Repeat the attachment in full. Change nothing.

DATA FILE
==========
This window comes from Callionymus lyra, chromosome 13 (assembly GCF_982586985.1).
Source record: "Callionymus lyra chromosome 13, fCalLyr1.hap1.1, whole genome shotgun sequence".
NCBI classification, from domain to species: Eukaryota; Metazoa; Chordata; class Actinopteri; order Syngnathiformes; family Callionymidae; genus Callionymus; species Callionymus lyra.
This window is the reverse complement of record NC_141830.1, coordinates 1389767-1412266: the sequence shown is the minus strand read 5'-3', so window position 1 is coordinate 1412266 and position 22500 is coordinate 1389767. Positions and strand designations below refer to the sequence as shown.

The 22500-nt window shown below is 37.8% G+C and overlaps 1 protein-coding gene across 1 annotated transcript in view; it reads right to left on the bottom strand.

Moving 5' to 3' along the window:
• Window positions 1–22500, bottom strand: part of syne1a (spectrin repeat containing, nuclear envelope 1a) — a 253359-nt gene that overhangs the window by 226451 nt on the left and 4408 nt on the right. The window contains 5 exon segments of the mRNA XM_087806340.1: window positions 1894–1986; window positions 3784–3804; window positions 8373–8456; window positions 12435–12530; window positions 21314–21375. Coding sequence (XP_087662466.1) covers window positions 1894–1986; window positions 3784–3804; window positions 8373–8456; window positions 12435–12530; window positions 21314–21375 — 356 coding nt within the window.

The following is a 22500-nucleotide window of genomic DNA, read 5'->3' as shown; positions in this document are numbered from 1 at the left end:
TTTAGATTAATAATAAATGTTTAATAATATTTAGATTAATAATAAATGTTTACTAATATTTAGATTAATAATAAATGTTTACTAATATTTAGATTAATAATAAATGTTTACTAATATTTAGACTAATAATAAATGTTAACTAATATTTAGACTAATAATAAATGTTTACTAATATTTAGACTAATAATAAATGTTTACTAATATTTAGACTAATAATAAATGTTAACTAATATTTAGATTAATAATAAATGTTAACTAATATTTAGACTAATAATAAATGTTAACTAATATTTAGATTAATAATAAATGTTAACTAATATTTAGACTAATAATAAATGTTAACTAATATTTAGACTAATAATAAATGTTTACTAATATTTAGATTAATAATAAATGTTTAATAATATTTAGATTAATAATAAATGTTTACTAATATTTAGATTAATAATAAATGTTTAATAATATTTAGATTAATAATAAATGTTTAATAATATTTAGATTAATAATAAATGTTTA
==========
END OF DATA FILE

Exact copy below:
This window comes from Callionymus lyra, chromosome 13 (assembly GCF_982586985.1).
Source record: "Callionymus lyra chromosome 13, fCalLyr1.hap1.1, whole genome shotgun sequence".
NCBI classification, from domain to species: Eukaryota; Metazoa; Chordata; class Actinopteri; order Syngnathiformes; family Callionymidae; genus Callionymus; species Callionymus lyra.
This window is the reverse complement of record NC_141830.1, coordinates 1389767-1412266: the sequence shown is the minus strand read 5'-3', so window position 1 is coordinate 1412266 and position 22500 is coordinate 1389767. Positions and strand designations below refer to the sequence as shown.

The 22500-nt window shown below is 37.8% G+C and overlaps 1 protein-coding gene across 1 annotated transcript in view; it reads right to left on the bottom strand.

Moving 5' to 3' along the window:
• Window positions 1–22500, bottom strand: part of syne1a (spectrin repeat containing, nuclear envelope 1a) — a 253359-nt gene that overhangs the window by 226451 nt on the left and 4408 nt on the right. The window contains 5 exon segments of the mRNA XM_087806340.1: window positions 1894–1986; window positions 3784–3804; window positions 8373–8456; window positions 12435–12530; window positions 21314–21375. Coding sequence (XP_087662466.1) covers window positions 1894–1986; window positions 3784–3804; window positions 8373–8456; window positions 12435–12530; window positions 21314–21375 — 356 coding nt within the window.

The following is a 22500-nucleotide window of genomic DNA, read 5'->3' as shown; positions in this document are numbered from 1 at the left end:
TTTAGATTAATAATAAATGTTTAATAATATTTAGATTAATAATAAATGTTTACTAATATTTAGATTAATAATAAATGTTTACTAATATTTAGATTAATAATAAATGTTTACTAATATTTAGACTAATAATAAATGTTAACTAATATTTAGACTAATAATAAATGTTTACTAATATTTAGACTAATAATAAATGTTTACTAATATTTAGACTAATAATAAATGTTAACTAATATTTAGATTAATAATAAATGTTAACTAATATTTAGACTAATAATAAATGTTAACTAATATTTAGATTAATAATAAATGTTAACTAATATTTAGACTAATAATAAATGTTAACTAATATTTAGACTAATAATAAATGTTTACTAATATTTAGATTAATAATAAATGTTTAATAATATTTAGATTAATAATAAATGTTTACTAATATTTAGATTAATAATAAATGTTTAATAATATTTAGATTAATAATAAATGTTTAATAATATTTAGATTAATAATAAATGTTTA